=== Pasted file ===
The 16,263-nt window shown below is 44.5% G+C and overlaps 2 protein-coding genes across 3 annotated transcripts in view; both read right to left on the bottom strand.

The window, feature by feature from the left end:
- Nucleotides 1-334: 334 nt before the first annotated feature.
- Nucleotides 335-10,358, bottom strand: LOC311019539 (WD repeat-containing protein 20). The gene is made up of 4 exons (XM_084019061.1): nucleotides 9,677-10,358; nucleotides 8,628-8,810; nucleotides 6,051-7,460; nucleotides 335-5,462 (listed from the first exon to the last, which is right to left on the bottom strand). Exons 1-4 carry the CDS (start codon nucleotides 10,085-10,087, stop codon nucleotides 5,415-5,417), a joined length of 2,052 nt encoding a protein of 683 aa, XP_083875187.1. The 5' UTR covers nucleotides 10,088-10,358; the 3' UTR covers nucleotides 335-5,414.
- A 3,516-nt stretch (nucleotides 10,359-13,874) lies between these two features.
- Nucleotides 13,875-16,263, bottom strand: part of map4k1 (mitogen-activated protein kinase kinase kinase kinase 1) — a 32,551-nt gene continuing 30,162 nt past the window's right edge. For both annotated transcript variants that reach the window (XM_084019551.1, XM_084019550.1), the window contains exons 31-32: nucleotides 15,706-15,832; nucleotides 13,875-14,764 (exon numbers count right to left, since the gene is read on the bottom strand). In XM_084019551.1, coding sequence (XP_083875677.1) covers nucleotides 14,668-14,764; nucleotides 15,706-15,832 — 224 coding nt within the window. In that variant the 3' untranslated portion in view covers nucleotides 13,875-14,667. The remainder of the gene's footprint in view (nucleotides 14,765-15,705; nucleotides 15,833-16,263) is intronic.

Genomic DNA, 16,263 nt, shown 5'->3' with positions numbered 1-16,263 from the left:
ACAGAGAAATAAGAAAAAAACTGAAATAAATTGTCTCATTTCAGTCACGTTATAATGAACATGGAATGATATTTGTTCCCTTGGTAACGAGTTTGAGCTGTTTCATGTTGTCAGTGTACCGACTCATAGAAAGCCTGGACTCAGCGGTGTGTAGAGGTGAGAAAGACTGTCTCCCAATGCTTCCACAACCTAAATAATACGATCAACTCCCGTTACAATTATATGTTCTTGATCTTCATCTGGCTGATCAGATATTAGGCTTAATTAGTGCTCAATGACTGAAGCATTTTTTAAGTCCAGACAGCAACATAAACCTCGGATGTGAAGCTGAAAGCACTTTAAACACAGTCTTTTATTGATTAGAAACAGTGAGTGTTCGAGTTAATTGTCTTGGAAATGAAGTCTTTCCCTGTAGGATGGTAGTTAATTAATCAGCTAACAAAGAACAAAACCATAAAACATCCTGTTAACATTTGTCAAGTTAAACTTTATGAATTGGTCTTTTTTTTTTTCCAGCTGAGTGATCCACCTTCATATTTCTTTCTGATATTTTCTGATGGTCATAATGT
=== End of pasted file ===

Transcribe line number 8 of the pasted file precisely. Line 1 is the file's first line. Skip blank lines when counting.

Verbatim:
ACAGAGAAATAAGAAAAAAACTGAAATAAATTGTCTCATTTCAGTCACGTTATAATGAACATGGAATGATATTTGTTCCCTTGGTAACGAGTTTGAGCTGTTTCATGTTGTCAGTGTACCGACTCATAGAAAGCCTGGACTCAGCGGTGTGTAGAGGTGAGAAAGACTGTCTCCCAATGCTTCCACAACCTAAATAATACGATCAACTCCCGTTACAATTATATGTTCTTGATCTTCATCTGGCTGATCAGATATTAGGCTTAATTAGTGCTCAATGACTGAAGCATTTTTTAAGTCCAGACAGCAACATAAACCTCGGATGTGAAGCTGAAAGCACTTTAAACACAGTCTTTTATTGATTAGAAACAGTGAGTGTTCGAGTTAATTGTCTTGGAAATGAAGTCTTTCCCTGTAGGATGGTAGTTAATTAATCAGCTAACAAAGAACAAAACCATAAAACATCCTGTTAACATTTGTCAAGTTAAACTTTATGAATTGGTCTTTTTTTTTTTCCAGCTGAGTGATCCACCTTCATATTTCTTTCTGATATTTTCTGATGGTCATAATGT